HL Deb 19 February 1998 vol 586 cc307-9

3.15 p.m.

Lord Borrie asked Her Majesty's Government:

What proposals they have for the repeal of Section 8 of the Contempt of Court Act 1981 so as to permit independent and authoritative research into the working of juries in civil and criminal cases.

The Lord Chancellor (Lord Irvine of Lairg)

My Lords, my noble friend knows as well as any of your Lordships the controversy that has surrounded this issue in the past. He addressed it in his own work, Law of Contempt, in 1973, which I studied in its first edition at the time and was pleased to see yesterday has now reached its third edition.

Section 8 provides that: it is a contempt of court to obtain, disclose or solicit any particulars of statements made, opinions expressed, arguments advanced or votes cast by members of a jury in the course of their deliberations". That statutory provision was introduced in your Lordships' House by way of amendments. The Government have no plans to repeal Section 8. On the other hand, the Government would listen with care to any proposals for forms of jury research and to representations about the need for amendment to Section 8 to permit the research proposed.

Lord Borrie

My Lords, in thanking my noble and learned friend the Lord Chancellor for that response, perhaps I may ask him whether the present Government have considered the proposal of the Royal Commission on Criminal Justice of five years ago which said that such research was desirable because informed debate is better than argument based, as they put it, on surmise and anecdote? Further, bearing in mind the Government's own consultation paper of three days ago on serious fraud trials, in which several of the options put forward by the Government include the elimination or restriction of jury trials, would it not be better to have research into how juries reach their verdicts before the Government reach decisions on such important matters?

The Lord Chancellor

My Lords, we are well aware of what the 1993 Runciman Royal Commission on Criminal Justice had to say about Section 8 and we have noticed that the noble and learned Lord, Lord Bingham, the Lord Chief Justice, in his press interview on assuming office in 1996 indicated that he would favour some form of limited jury research. In that, he departed from the views of his two immediate predecessors. We believe that he would support no more than researchers, licensed, say, by the Lord Chancellor, interviewing jurors post-trials to ascertain their level of understanding of the issues in the case on terms that neither the case nor the jurors interviewed would be identified in the research. I see that my noble friend nods his head: I believe that that is the position with which he would associate himself.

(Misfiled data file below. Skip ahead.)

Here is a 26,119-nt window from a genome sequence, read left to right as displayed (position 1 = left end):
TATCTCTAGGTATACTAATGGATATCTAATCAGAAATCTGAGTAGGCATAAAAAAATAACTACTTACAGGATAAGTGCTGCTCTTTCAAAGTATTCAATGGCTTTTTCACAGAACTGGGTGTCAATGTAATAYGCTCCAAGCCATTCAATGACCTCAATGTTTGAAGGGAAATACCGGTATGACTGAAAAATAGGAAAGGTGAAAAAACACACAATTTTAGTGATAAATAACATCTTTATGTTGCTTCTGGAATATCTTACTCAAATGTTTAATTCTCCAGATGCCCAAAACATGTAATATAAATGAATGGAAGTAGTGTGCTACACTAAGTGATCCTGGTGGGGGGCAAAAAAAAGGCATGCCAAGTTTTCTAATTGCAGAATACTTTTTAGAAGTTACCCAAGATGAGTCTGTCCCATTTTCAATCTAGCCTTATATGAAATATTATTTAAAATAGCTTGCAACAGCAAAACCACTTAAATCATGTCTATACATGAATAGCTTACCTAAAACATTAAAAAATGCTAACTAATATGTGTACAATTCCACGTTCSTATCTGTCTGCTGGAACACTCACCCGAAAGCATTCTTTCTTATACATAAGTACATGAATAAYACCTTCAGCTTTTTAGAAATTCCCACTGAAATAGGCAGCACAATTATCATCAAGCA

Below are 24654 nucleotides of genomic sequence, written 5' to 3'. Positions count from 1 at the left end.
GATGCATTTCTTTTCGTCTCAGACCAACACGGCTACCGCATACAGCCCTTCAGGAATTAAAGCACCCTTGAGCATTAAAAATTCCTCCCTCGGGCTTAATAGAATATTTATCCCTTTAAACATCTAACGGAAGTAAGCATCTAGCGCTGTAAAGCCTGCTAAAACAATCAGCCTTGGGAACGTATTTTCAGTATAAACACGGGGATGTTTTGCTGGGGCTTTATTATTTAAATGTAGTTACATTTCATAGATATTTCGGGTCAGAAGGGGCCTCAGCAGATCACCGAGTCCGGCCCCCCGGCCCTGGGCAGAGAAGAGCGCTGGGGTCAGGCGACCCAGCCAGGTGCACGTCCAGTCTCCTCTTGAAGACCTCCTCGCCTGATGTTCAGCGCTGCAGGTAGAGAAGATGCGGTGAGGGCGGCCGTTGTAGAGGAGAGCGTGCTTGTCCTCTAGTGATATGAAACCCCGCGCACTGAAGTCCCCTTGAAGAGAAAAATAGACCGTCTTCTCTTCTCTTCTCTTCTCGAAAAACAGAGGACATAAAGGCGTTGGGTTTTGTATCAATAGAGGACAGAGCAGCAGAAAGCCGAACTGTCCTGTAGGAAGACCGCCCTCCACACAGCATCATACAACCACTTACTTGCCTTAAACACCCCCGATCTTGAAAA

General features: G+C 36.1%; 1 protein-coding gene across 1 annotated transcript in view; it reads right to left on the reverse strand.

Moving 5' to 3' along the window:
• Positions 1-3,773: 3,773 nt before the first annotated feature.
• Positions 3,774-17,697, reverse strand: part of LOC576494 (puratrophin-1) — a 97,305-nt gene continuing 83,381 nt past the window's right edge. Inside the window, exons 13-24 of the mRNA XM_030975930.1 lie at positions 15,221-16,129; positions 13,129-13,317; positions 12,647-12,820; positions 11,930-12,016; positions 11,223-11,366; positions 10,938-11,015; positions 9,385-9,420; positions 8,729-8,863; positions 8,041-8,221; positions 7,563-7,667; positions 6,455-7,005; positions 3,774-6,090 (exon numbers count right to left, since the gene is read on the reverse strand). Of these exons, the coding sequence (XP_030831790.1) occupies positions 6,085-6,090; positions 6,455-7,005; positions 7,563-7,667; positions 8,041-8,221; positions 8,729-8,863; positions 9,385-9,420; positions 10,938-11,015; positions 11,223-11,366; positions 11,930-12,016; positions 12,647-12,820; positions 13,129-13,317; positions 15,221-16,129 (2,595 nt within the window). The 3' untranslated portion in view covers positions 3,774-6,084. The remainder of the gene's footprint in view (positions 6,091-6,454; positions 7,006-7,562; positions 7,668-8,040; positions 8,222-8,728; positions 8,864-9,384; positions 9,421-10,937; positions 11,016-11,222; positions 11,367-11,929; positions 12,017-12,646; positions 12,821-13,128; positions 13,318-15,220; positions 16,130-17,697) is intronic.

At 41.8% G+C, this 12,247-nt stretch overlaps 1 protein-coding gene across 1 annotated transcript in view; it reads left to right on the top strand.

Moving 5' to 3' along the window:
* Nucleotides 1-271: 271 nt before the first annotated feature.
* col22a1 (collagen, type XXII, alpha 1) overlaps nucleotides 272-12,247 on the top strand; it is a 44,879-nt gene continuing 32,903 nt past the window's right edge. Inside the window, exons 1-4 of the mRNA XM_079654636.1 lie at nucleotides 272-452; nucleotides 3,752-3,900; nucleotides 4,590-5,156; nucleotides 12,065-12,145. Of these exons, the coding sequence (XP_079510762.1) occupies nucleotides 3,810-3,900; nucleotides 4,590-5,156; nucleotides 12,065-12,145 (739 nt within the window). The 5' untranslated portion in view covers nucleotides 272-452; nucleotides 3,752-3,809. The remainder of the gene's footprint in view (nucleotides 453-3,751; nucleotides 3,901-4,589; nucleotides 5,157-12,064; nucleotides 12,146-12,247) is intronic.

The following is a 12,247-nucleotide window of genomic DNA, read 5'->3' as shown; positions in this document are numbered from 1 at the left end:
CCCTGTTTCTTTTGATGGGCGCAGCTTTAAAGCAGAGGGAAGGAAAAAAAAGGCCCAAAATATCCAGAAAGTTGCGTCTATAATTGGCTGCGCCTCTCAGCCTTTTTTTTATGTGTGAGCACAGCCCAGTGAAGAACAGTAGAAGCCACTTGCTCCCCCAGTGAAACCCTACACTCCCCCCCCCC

I am asked about the consultation paper issued a few days ago on juries in serious fraud trials. That consultation paper recognised the limitations imposed by Section 8. On the other hand, it is perfectly possible that views could be expressed about jury trials in serious fraud cases that would be free-standing and not dependent upon jury research—for example, that the cases are too long and too much for juries, as for example in the Blue Arrow case, or that there is an unfairness to the prosecution in having to divide the total picture of criminality into separate parts so that the whole picture does not come in front of the jury, as perhaps exemplified by the Maxwell case. It would be possible therefore for the view to emerge that the general advantages of juries in serious criminal cases are outweighed by the disadvantages in that class of case, regardless of any research.

Lord Hooson

My Lords, does not the noble and learned Lord agree that it would be embarking upon a dangerous course to follow the suggestion of research into jury judgments? After all, one would be inquiring into their judgment. When a jury retires no notes are taken of its deliberations and it may be out for days. What transpires in its verdict is its general view of the whole case. Has not that been one of the great safeguards of justice within our country? The noble and learned Lord may agree that to embark on a judgment that is described as independent and authoritative would be extremely misleading. Very often, as I am sure the experience of many who practice at the Bar illustrates, jury verdicts—often against the whole tendency of the media—are correct in their eventual judgment.

The Lord Chancellor

My Lords, I believe that there is general public confidence in the jury system in serious criminal trials and that the only major contemporary question is whether serious fraud trials should be made an exception. I also feel strongly that jury service is a major civic duty involving the public in deciding questions of fact about guilt or innocence, and that gives the public great confidence in the administration of criminal justice. The Government are also conscious of the main arguments against jury research; namely, that jury service is burdensome enough for members of the public without jurors being interrogated about the ebb and flow of their deliberations in the jury room.

Lord Archer of Sandwell

My Lords, does my noble and learned friend agree that the system may be brought into disrepute not by what juries say and do, but by what lawyers and judges say and do? To address the problem of fraud trials by withdrawing cases from juries is rather like responding to malpractices in horse-racing by shooting the horse.

The Lord Chancellor

My Lords, I agree that the sins of others in the administration of justice are visible and that juries deliberate in private. That is why some say that jury research is required.